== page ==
Keuka Lake draws visitors, fishermen and swimmers

Staff Writer
The Steuben Courier Advocate

Keuka Lake is an unusual member of the Finger Lakes because it is Y-shaped, instead of long and narrow. Because of its shape, it was referred to in the past as Crooked Lake. Keuka (pronounced: kyoo-kuh) means canoe landing in the Iroquois language.

Keuka Lake empties into another Finger Lake, Seneca Lake, from a stream, called Keuka Lake Outlet, at the lake's northeastern end in Penn Yan, New York. The stream empties into Seneca Lake at the village of Dresden. At one time the outlet was developed into a canal, the Crooked Lake Canal, connecting the lakes. This canal was later replaced by a railroad branch line which is now a hiking and cycling trail.

The lake is about 20 miles long and varies in width from a half mile to two miles, with  a shoreline of about 60 miles.

 It has large and healthy populations of lake trout, brown trout, rainbow trout, landlocked salmon, smallmouth bass, largemouth bass, and yellow perch. The productive fishery is supported by huge numbers of baitfish, most notably alewives or sawbellies.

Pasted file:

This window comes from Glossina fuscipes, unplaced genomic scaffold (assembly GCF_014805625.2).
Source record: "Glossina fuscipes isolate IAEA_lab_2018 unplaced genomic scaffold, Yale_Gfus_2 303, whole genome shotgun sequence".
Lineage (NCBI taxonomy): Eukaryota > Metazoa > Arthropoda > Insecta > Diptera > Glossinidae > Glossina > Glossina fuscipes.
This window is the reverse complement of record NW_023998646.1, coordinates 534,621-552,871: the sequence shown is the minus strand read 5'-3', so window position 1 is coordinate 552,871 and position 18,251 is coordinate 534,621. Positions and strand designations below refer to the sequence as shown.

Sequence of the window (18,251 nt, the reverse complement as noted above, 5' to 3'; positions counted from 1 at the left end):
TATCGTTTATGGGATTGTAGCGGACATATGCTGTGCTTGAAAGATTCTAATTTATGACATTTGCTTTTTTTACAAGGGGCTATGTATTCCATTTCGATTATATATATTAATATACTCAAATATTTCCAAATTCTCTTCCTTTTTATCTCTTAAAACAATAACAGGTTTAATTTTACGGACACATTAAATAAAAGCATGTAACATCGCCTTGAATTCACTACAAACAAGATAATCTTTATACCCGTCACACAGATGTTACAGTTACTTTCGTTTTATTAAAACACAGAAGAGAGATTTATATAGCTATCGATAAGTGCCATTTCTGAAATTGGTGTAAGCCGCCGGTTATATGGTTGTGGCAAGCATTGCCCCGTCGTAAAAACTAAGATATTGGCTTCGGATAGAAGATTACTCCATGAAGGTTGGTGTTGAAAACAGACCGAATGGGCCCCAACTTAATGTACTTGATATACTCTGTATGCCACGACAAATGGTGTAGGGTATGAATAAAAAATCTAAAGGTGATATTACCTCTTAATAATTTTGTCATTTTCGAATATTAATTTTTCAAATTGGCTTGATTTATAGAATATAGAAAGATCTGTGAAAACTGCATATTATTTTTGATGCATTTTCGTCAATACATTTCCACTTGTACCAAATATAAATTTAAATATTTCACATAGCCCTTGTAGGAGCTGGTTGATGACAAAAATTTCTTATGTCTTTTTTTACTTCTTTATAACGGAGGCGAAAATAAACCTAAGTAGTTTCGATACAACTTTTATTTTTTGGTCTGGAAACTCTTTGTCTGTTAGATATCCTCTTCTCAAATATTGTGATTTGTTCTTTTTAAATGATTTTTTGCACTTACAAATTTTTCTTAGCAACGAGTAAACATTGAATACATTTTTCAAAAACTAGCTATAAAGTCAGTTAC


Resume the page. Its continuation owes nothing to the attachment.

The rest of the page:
The village of Penn Yan is at the northeastern tip of the lake, and Branchport is at the northwestern tip. Hammondsport lies at the south end of the lake, with Bath locates seven miles south of the lake.

Keuka Lake State Park is located on the eastern side of the northwest branch of the lake. An important component of the economy of this region is based on grape growing and wine production and vineyards cover some areas sloping down to the lake.

The Keuka Lake Association monitors the water of the lake to ensure that it is suitable for its many uses, such as drinking, fishing, and swimming.

Tributary streams, groundwater, and the lake itself are regularly tested for water quality.

Additionally, KLA collects and publishes data about the lake level.